The United states Postal Service (USPS) may not be daunted by rain, sleet or snow, but it has a tough time delivering its own information to its marketing staff. Until the early 1990s, this information was largely in the form of paper files stored at USPS headquarters in Washington, D.C. In 1994, the service created a database called MarketTracks, which contained abstracts of these files. That data included title, author, number of pages, a brief description and keywords; access to it was via a client/server system. MarketTracks was moved to the Web in 1997, allowing remote users to read the abstracts. These were obvious improvements, yet users still had to find information through keyword searches, a "hit or miss" process, according to John Gregory, marketing specialist for USPS.
By its nature, keyword searching limits users to a single topic rather than a general concept. The USPS keywords had even less chance of success because they were often assigned by clerks who weren't subject matter experts. For example, the USPS's marketing staff might search for details on a particular retailer before a sales call. But a keyword search on that retailer's name would fail to return documents relating to the retailer's competitors--information that might be useful on a sales call.
The USPS's marketing information comes from many different sources in many different electronic formats. It includes market research from analyst companies and industry news gleaned from wire services and Web sites. The source material is found in personal productivity applications and databases, HTML, XML, PDF and other formats. What the service needed was some way to structure its information stores so employees could go directly to the information they needed.
For help Gregory selected Semio Tagger, content categorization software from Semio of San Mateo, Calif. Tagger scans text to create a taxonomy--a hierarchical system of classification that groups documents under appropriate subject headings. The software uses language detection, proximity analysis and stemming and normalization rules to extract important phrases on which it bases the taxonomy.
"Taxonomy products help organizations to better understand what they know," says Carl Frappaolo, executive vice president of Delphi Group in Boston.
The USPS uses this information to compete better with private companies for corporate delivery services. "In one place, we can find information about a particular customer we're trying to sell, the customer's industry and the demographics of the consumers the customer hopes to reach through direct mail," says Gregory.
If automatic categorization sounds too good to be true, maybe it is. Andrew Warzecha, vice president of e-business strategy with Meta Group in stamford, Conn., says these tools can help to categorize documents, but the results still have to be reviewed manually. And the organization has to "teach" the software to understand terms specific to its business. "It's a fallacy that automated categorization tools will free you from all categorization work," he says. "KM has to be more relevant to users' specific needs than a taxonomy developed by a program aimed at many different businesses." However, Warzecha adds that taxonomies are an integral part of most KM systems, and without the help of automated categorization tools many organizations could not complete the job themselves.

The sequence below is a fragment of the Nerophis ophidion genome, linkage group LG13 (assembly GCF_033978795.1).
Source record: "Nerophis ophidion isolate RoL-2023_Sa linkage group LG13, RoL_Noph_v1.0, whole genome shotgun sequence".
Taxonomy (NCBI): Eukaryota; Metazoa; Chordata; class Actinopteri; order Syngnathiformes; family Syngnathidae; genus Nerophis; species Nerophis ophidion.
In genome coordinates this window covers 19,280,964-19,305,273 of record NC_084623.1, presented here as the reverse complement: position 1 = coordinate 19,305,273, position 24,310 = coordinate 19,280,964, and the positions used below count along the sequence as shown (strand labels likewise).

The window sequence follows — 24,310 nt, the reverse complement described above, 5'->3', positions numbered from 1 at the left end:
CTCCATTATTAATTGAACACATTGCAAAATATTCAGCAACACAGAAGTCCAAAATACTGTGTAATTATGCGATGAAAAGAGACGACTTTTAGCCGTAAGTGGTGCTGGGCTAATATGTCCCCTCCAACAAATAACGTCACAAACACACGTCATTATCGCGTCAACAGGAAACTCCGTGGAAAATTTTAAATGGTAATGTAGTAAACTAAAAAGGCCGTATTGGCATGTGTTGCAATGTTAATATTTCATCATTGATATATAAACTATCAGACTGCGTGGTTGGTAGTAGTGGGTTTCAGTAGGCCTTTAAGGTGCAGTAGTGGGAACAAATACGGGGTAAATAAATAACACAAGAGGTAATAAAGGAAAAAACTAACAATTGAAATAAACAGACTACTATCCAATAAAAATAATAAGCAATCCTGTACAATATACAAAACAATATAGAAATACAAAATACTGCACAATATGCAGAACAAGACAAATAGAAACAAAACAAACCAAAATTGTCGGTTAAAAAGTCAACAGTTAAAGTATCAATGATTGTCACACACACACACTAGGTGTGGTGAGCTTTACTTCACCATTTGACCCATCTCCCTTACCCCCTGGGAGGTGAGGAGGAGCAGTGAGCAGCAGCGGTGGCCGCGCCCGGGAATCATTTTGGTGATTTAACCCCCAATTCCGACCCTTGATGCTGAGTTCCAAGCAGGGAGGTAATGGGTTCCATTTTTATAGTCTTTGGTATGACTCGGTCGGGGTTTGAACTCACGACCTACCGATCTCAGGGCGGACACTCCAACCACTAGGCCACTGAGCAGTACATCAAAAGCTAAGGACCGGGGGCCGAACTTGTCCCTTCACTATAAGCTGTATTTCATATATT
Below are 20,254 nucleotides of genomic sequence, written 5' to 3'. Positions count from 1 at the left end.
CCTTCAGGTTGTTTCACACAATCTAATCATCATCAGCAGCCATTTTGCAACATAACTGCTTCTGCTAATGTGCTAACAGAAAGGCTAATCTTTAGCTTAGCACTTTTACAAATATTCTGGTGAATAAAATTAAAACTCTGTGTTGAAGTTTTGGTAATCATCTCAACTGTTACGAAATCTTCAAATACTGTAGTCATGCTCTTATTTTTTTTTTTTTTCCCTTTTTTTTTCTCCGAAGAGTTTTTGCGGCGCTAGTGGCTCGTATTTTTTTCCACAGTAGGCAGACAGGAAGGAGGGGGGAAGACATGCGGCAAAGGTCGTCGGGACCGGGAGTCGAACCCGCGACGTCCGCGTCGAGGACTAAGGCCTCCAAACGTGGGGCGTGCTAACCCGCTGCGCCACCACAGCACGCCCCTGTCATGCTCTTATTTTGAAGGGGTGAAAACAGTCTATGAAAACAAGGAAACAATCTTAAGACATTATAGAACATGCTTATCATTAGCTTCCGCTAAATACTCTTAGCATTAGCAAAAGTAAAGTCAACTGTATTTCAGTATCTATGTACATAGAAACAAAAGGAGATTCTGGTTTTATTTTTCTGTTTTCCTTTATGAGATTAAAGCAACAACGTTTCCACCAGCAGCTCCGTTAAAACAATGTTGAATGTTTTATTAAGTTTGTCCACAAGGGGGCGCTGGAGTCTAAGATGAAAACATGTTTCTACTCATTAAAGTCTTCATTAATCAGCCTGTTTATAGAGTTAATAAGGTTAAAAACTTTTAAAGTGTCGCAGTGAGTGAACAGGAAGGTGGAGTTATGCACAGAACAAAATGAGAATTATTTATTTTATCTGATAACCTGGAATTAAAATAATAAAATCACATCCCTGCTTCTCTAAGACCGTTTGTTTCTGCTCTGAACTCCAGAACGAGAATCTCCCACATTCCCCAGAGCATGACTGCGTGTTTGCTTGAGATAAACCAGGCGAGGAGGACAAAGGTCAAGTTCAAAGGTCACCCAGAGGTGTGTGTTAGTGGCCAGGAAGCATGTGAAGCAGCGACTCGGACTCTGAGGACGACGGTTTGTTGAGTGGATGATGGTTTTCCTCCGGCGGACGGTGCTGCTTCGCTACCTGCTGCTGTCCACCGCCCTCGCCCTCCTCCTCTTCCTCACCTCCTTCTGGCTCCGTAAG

A Never-ending story
Gregory agrees. He says, "Taxonomy design is a continuous process--partly automated, partly manual. It starts before deployment and should be regularly evaluated." Gregory began his deployment by running Tagger on a group of sample documents. He then began to tweak the categories that the program generated. Once he had defined the categories preliminarily, he had to teach the system to distinguish between types of documents. For example, the system had to be able to tell "advertising mail," which is a product, from "advertising industry," a market. The program learns by example, so Gregory provides examples of documents along with the categories those documents belong to. "This is an iterative process. I expect it will continue to get better the more we work with it," he says.
The Postal Service is now able to transition from product teams (such as package services, ad mail, first class and special services) to industry teams (services, retail and manufacturing) by reducing the time it takes for employees to get up to speed on new industries. "If our people want a specific document, they'll still try to find it using keyword searching," Gregory says. "But if they need to educate themselves on a topic, the taxonomy makes that possible."
The product matrix
In an effort to make our technology tools reports more useful, Knowledge Management now regularly includes in "Ways & Means" a product matrix similar to the one at left. Its vertical axis lists the categories of information found in corporate repositories, while the horizontal axis identifies the processes that will convert information into actionable knowledge. The intersection point provides an at-a-glance view of the role a product can play in a corporate KM strategy.
The concept was created by Tom Housel and Art Bell for their book Managing and Measuring Knowledge (McGraw-Hill, 2001) and appears in Knowledge Management with their permission.